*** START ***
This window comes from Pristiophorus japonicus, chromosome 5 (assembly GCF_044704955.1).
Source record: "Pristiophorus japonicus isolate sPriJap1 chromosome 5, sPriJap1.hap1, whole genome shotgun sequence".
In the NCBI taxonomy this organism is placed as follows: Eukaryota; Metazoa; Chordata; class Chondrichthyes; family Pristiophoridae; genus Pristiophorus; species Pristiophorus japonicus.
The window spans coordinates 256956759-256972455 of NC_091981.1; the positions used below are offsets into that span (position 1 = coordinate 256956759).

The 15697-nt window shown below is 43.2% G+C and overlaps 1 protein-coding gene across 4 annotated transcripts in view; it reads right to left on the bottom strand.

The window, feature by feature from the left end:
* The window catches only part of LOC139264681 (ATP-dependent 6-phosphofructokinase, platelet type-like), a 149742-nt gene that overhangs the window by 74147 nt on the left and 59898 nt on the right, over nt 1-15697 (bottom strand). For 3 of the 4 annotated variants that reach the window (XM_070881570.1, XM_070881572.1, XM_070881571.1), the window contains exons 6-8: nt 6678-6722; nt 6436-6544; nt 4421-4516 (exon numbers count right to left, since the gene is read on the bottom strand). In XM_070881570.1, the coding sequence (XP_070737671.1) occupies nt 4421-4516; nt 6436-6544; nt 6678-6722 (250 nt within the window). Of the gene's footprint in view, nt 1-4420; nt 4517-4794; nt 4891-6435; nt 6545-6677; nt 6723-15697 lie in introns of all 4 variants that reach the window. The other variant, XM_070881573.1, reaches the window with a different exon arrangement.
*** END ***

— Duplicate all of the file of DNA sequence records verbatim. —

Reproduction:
This window comes from Pristiophorus japonicus, chromosome 5 (assembly GCF_044704955.1).
Source record: "Pristiophorus japonicus isolate sPriJap1 chromosome 5, sPriJap1.hap1, whole genome shotgun sequence".
In the NCBI taxonomy this organism is placed as follows: Eukaryota; Metazoa; Chordata; class Chondrichthyes; family Pristiophoridae; genus Pristiophorus; species Pristiophorus japonicus.
The window spans coordinates 256956759-256972455 of NC_091981.1; the positions used below are offsets into that span (position 1 = coordinate 256956759).

The 15697-nt window shown below is 43.2% G+C and overlaps 1 protein-coding gene across 4 annotated transcripts in view; it reads right to left on the bottom strand.

The window, feature by feature from the left end:
* The window catches only part of LOC139264681 (ATP-dependent 6-phosphofructokinase, platelet type-like), a 149742-nt gene that overhangs the window by 74147 nt on the left and 59898 nt on the right, over nt 1-15697 (bottom strand). For 3 of the 4 annotated variants that reach the window (XM_070881570.1, XM_070881572.1, XM_070881571.1), the window contains exons 6-8: nt 6678-6722; nt 6436-6544; nt 4421-4516 (exon numbers count right to left, since the gene is read on the bottom strand). In XM_070881570.1, the coding sequence (XP_070737671.1) occupies nt 4421-4516; nt 6436-6544; nt 6678-6722 (250 nt within the window). Of the gene's footprint in view, nt 1-4420; nt 4517-4794; nt 4891-6435; nt 6545-6677; nt 6723-15697 lie in introns of all 4 variants that reach the window. The other variant, XM_070881573.1, reaches the window with a different exon arrangement.